Many autistic people only realise they're autistic later in life. A late diagnosis, either in the form of a formal diagnosis or self diagnosis, can bring both relief as well as grief.
Some ideas, suggestions, support for those who self assess or are assessed by formal practitioners later in life.
Please add your insights.
When getting a diagnosis later in life, many autistic people go through a process of reviewing their life experiences through the lens of an alternate mentality. This can often cause a sense of grief.
You may grieve the way that they were treated by others, because they found your natural behaviour difficult or confronting. Maybe you suffered mental and/or physical abuse. Maybe you missed opportunities because you did not recognise them.
You may also grieve 'lost' time, that was spent going from wrong diagnosis to wrong diagnosis, maybe even being medicated for things that you did not suffer from. You may have experienced autistic burnout without knowing it, and feel like you would have recovered from that earlier had you known that you were autistic.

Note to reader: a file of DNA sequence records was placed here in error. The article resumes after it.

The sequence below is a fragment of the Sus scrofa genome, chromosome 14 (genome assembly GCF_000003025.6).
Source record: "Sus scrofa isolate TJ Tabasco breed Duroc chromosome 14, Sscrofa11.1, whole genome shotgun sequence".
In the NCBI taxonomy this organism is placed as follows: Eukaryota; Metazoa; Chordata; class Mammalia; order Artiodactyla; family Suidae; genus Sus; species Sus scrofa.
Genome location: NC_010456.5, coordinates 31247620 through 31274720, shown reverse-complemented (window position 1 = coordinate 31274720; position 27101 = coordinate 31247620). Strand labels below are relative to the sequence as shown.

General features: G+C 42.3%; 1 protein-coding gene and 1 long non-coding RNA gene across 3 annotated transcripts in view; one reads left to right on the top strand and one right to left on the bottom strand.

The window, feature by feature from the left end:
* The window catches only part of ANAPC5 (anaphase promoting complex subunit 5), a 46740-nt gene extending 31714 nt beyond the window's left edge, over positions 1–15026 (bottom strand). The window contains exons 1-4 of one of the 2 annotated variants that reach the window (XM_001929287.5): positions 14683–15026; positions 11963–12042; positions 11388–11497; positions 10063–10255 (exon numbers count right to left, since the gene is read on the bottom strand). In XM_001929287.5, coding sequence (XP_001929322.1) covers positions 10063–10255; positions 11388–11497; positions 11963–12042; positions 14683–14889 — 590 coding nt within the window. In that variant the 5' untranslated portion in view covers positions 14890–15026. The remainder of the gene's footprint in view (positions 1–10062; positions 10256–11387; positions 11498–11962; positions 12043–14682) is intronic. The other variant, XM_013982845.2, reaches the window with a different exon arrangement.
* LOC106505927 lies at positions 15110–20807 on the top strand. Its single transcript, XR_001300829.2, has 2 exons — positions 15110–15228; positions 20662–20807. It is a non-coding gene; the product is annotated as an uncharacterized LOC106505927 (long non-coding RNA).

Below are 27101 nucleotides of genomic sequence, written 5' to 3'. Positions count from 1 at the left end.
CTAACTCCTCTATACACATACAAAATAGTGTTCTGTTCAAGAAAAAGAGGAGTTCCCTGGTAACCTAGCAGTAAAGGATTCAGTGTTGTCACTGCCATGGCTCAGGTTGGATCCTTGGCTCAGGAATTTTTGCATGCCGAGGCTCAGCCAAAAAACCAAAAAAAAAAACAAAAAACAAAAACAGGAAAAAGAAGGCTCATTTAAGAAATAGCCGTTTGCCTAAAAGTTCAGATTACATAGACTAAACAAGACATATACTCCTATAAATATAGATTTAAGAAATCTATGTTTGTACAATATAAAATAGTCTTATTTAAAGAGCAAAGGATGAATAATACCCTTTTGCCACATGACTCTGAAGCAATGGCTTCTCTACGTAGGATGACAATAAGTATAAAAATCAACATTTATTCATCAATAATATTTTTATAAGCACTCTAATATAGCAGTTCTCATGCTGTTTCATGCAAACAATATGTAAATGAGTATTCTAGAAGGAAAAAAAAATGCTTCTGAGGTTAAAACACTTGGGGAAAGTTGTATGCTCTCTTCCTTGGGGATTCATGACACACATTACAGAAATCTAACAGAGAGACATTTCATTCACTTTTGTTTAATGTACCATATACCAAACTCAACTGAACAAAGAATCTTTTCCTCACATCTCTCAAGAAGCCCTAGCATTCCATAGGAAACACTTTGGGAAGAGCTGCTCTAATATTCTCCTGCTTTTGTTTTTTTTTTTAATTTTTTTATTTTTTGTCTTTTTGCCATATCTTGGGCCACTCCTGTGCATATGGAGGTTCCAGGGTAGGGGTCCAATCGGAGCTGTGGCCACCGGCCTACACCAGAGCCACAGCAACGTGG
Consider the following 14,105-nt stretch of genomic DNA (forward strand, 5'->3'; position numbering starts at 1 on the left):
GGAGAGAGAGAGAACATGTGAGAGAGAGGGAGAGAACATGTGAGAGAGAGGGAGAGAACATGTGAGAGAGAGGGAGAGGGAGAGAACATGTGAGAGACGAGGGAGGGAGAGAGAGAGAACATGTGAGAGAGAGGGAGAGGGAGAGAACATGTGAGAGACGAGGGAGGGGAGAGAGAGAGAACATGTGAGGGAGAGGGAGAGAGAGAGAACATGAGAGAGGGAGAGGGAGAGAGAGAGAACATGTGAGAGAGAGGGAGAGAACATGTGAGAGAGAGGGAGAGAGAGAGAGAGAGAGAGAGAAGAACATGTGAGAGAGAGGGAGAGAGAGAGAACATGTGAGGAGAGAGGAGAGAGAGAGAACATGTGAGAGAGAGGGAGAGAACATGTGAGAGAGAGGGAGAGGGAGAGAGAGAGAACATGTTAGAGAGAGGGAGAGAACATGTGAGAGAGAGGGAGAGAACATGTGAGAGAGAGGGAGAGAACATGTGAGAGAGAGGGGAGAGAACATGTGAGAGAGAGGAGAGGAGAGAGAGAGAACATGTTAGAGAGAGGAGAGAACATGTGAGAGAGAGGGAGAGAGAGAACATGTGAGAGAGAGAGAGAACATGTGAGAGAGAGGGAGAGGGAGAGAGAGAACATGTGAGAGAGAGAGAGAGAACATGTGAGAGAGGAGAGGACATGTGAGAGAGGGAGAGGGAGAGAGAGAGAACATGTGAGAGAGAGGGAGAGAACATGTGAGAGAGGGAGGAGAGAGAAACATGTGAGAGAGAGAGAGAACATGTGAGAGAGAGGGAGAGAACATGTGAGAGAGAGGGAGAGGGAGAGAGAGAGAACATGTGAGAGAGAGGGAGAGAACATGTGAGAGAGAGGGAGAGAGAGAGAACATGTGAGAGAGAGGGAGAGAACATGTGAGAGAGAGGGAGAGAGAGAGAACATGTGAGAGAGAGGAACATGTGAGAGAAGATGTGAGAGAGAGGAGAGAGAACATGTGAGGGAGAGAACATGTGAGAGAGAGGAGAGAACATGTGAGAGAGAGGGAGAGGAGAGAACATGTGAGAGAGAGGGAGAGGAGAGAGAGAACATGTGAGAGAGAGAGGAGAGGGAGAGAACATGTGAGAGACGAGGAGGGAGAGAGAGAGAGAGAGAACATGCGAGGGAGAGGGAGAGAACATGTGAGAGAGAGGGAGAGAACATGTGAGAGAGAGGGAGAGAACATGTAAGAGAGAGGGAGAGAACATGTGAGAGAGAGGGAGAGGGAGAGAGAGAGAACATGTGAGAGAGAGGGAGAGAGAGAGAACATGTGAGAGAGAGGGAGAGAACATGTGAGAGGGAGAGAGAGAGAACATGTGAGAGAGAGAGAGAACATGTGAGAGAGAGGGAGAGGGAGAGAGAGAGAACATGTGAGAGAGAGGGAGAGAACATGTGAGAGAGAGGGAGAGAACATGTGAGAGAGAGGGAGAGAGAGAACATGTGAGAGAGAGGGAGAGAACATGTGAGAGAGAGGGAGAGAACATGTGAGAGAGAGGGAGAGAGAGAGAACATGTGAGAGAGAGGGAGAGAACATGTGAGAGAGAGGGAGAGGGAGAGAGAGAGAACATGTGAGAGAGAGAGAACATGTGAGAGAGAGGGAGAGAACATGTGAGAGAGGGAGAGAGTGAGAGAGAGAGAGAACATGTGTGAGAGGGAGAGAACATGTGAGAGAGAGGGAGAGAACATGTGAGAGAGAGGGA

A late diagnosis can also bring a lot of gratitude. Many people feel relief for not being a 'failed allistic person', but rather a 'perfectly fine autistic person', with their own unique perspectives on life, nature and the world. Getting the diagnosis may therefore also help you to 'give yourself permission' to share those unique views, and own them as something that makes you a valuable individual.
You may also reflect on experiences and wonder if you would have had them if you had known that you were autistic. Maybe your family and teachers would have been more protective of you if they had known you were autistic. They might have not encouraged you to join the girl scouts, or to go on holiday by yourself, or to join a club. Maybe you feel like those experiences have shaped you as a person, or were valuable in another way. Ignorance can be bliss.